What you can (probably) count on for concurrency in Python

July 28, 2008

A comment on the previous entry about how builtins are atomic asked a really good question:

Is there actually a guarantee in CPython that they're atomic, or is that a side-effect of implementation?

There are two answers, at least in my opinion. The legalistic answer is that there is no guarantee at all, because there's nothing in the documentation. But this is because the CPython documentation doesn't talk about concurrency issues at all; even the thread module documentation doesn't really say anything. In theory you can go from 'the documentation doesn't promise anything' to 'the documentation allows an implementation to do anything if you don't explicitly lock'. However, this is robot logic, not human logic; the real truth is that threading is not really a core Python feature (even today it is in the 'optional operating system' modules section), and the documentation reflects that.

I maintain that the practical answer is that it is guaranteed, at least for CPython, despite the lack of explicit documentation to that effect. Whether legalistic purists like it or not, in practice if you do not document something and then expose a single implementation to people, that implementation's long standing behavior becomes implicit documentation. This is especially so if the behavior is quite useful and the alternatives painful.

Or in short: it's guaranteed because there's no documentation about it either way and that's how CPython has always behaved. And it's really handy.

And as a pragmatic matter, anything that wants to be compatible with existing CPython threaded code is going to have to mimic this behavior (given Python 3K, this is less reassuring than it seems). However, IronPython, Jython, and any other similar projects out there may be not all that interested in supporting existing CPython threaded code; I suspect that they feel that they have better native threading models that you should use instead.

(Although for what it is worth IronPython does not document any differences in what is and isn't atomic for basic types in their list of differences between IronPython and CPython.)

(This is one of those entries that is going to get me pilloried.)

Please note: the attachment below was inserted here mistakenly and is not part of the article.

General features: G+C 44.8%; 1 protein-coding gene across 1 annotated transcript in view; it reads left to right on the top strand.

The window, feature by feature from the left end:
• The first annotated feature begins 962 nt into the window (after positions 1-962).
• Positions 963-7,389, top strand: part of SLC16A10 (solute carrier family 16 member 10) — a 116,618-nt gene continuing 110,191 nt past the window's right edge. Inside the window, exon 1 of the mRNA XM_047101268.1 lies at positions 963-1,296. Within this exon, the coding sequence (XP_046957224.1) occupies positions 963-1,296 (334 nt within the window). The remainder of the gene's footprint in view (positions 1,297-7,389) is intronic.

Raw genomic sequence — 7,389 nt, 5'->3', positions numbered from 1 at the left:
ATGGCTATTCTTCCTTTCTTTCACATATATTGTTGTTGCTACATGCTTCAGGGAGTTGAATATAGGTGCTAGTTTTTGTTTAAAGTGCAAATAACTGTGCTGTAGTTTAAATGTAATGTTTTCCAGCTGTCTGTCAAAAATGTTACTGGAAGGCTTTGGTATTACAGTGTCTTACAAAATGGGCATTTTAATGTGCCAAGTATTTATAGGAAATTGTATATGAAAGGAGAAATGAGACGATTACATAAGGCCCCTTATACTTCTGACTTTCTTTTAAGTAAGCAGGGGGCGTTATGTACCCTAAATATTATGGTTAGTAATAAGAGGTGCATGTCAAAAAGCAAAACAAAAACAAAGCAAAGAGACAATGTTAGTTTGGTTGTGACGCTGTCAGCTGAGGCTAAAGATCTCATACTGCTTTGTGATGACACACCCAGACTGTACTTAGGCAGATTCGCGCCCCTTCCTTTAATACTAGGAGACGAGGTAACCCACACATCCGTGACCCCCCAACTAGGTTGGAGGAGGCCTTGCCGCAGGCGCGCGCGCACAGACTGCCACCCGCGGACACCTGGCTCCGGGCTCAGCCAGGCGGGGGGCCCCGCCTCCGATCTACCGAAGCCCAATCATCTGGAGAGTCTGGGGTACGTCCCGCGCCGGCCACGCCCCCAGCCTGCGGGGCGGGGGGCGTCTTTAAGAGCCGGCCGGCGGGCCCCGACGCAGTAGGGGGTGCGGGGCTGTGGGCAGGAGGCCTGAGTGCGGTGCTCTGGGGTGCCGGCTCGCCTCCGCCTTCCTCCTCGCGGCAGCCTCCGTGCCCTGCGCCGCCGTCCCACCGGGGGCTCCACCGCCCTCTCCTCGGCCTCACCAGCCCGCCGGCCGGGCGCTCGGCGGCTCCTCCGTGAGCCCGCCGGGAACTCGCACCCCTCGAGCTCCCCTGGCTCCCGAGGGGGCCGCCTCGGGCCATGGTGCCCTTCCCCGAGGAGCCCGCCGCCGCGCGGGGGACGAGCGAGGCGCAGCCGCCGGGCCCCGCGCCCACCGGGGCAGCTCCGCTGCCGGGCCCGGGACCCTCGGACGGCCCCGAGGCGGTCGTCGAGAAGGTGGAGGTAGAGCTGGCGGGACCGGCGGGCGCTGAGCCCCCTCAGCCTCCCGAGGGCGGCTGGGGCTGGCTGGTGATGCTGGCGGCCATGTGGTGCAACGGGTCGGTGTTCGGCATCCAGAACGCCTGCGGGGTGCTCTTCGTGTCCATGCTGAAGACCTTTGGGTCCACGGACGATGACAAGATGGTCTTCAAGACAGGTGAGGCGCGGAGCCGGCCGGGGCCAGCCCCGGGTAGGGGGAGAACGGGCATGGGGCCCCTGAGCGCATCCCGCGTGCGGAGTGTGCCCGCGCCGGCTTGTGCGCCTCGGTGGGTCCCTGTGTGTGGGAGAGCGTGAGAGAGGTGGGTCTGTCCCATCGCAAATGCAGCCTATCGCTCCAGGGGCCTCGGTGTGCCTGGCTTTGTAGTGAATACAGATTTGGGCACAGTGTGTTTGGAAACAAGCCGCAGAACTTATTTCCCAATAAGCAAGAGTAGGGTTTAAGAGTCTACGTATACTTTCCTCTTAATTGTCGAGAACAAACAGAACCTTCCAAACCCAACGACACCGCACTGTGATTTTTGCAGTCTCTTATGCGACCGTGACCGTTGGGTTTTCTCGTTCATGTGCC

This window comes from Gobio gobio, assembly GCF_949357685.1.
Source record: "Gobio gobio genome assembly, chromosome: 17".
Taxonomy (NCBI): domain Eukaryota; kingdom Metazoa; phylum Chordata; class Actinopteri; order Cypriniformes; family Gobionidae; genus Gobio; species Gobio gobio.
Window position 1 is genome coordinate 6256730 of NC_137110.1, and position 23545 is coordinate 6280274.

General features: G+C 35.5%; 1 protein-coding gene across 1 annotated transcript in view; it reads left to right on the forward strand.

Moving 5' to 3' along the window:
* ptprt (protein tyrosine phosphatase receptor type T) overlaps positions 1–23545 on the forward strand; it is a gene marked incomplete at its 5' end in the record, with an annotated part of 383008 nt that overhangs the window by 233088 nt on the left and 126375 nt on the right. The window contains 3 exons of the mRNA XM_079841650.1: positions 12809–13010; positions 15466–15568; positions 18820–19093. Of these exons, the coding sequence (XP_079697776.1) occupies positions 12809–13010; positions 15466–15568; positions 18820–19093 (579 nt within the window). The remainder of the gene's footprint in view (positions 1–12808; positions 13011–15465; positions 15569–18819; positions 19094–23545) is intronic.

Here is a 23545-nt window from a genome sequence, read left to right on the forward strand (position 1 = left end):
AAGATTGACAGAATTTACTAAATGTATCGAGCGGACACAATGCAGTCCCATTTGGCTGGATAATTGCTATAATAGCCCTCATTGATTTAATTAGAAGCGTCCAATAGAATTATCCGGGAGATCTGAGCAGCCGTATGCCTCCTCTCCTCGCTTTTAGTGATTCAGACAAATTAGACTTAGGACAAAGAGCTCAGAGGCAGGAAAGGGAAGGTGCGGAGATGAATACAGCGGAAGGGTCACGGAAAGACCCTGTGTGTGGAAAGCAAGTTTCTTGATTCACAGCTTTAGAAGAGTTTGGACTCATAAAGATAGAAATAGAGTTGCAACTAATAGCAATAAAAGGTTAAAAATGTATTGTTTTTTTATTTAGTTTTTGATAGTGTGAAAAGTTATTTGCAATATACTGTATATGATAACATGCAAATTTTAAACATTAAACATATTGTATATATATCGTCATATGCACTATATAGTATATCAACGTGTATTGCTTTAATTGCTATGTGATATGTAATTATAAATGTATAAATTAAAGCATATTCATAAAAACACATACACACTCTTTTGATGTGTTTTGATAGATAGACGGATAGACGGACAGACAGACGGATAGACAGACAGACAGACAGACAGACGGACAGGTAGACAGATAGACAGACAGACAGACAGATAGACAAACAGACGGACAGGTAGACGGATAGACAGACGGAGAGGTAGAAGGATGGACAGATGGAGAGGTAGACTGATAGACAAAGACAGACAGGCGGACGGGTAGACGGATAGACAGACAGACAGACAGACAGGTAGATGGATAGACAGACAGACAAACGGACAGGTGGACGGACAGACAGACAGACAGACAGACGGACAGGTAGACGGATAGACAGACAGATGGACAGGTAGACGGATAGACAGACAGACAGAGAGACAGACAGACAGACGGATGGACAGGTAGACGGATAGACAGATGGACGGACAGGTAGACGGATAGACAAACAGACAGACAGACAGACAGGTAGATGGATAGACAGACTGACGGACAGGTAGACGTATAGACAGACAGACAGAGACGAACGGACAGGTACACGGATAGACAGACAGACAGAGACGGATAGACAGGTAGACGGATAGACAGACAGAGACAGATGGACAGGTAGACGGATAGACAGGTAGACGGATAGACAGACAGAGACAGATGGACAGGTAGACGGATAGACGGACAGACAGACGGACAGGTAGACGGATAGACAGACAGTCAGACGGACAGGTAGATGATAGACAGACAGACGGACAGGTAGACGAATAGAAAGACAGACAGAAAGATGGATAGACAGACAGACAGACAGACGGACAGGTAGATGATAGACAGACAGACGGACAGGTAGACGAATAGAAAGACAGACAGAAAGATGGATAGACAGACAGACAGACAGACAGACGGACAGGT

Comments on this page:

From 203.59.102.239 at 2008-07-29 04:52:02:

This discussion semi-reminds me of another one going on at the moment where not many people will agree with the OP :). From Python-URL:

   A long thread against the "Explicit is better than implicit" principle:
       http://groups.google.com/group/comp.lang.python/browse_thread/thread/a5fa8ff0ffadd6ee/

-- aj

From 70.74.240.140 at 2008-07-29 15:07:40:

It's a grey area where there is no foreseeable reason to change it, but should a reason be found, historical practices will not be sufficient argument against.

There are some things you can rely on, but they're not directly useful. Python always produces a sane exception, rather than a segfault - good for debugging, but doesn't help write the program.

Recursive access to a module, class, or instance dict is intentionally supported. Much of dict's atomicity is a side effect from this. The important part though is access to a distinct keys needs to be safe. Access to the same key is somewhat arbitrary.

You could try to extend that to concurrent access from threads, but keep in mind it's only module, class, and instance dicts - not arbitrary dicts of your own.

And the punchline.. use a python class as a key. The moment any python code is called for comparison, or even __del__ or a weakref callback, the operation stops being atomic.

-- Adam Olsen, aka Rhamphoryncus

By cks at 2008-07-30 01:35:57:

I disagree about the lack of weight given to historical (or current) practice, for reasons that are long enough that I put them in a new entry, PracticalLanguageGuarantees.

The issue of Python class instances as keys is a good point and an interesting question that is going to make me go read the CPython source code.

Written on 28 July 2008.
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